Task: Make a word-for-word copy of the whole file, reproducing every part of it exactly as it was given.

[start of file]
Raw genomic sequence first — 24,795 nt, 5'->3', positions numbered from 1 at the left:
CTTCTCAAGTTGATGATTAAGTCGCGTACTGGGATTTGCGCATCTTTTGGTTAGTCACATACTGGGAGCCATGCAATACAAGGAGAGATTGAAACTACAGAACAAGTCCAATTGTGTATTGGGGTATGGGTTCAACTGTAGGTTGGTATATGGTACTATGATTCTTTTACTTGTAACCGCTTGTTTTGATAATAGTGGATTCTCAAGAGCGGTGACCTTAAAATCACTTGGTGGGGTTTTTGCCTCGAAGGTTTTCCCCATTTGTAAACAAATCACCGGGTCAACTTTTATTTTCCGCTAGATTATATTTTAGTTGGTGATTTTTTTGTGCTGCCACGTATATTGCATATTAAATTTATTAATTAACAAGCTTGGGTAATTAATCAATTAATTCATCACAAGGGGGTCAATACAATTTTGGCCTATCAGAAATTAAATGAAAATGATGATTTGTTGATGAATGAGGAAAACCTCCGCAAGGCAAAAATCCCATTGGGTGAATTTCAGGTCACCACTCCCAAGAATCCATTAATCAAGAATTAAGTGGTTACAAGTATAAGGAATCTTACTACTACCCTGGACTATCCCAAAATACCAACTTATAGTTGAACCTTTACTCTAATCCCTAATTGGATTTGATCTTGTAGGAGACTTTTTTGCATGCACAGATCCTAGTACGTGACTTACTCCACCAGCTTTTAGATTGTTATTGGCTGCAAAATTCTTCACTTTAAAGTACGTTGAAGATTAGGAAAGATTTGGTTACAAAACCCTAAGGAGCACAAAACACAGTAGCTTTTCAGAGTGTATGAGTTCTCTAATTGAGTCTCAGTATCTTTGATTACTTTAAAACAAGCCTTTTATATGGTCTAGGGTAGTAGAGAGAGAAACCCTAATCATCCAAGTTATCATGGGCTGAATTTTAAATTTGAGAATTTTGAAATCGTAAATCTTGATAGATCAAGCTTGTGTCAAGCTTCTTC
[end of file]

Raw genomic sequence first — 24,795 nt, 5'->3', positions numbered from 1 at the left:
CTTCTCAAGTTGATGATTAAGTCGCGTACTGGGATTTGCGCATCTTTTGGTTAGTCACATACTGGGAGCCATGCAATACAAGGAGAGATTGAAACTACAGAACAAGTCCAATTGTGTATTGGGGTATGGGTTCAACTGTAGGTTGGTATATGGTACTATGATTCTTTTACTTGTAACCGCTTGTTTTGATAATAGTGGATTCTCAAGAGCGGTGACCTTAAAATCACTTGGTGGGGTTTTTGCCTCGAAGGTTTTCCCCATTTGTAAACAAATCACCGGGTCAACTTTTATTTTCCGCTAGATTATATTTTAGTTGGTGATTTTTTTGTGCTGCCACGTATATTGCATATTAAATTTATTAATTAACAAGCTTGGGTAATTAATCAATTAATTCATCACAAGGGGGTCAATACAATTTTGGCCTATCAGAAATTAAATGAAAATGATGATTTGTTGATGAATGAGGAAAACCTCCGCAAGGCAAAAATCCCATTGGGTGAATTTCAGGTCACCACTCCCAAGAATCCATTAATCAAGAATTAAGTGGTTACAAGTATAAGGAATCTTACTACTACCCTGGACTATCCCAAAATACCAACTTATAGTTGAACCTTTACTCTAATCCCTAATTGGATTTGATCTTGTAGGAGACTTTTTTGCATGCACAGATCCTAGTACGTGACTTACTCCACCAGCTTTTAGATTGTTATTGGCTGCAAAATTCTTCACTTTAAAGTACGTTGAAGATTAGGAAAGATTTGGTTACAAAACCCTAAGGAGCACAAAACACAGTAGCTTTTCAGAGTGTATGAGTTCTCTAATTGAGTCTCAGTATCTTTGATTACTTTAAAACAAGCCTTTTATATGGTCTAGGGTAGTAGAGAGAGAAACCCTAATCATCCAAGTTATCATGGGCTGAATTTTAAATTTGAGAATTTTGAAATCGTAAATCTTGATAGATCAAGCTTGTGTCAAGCTTCTTC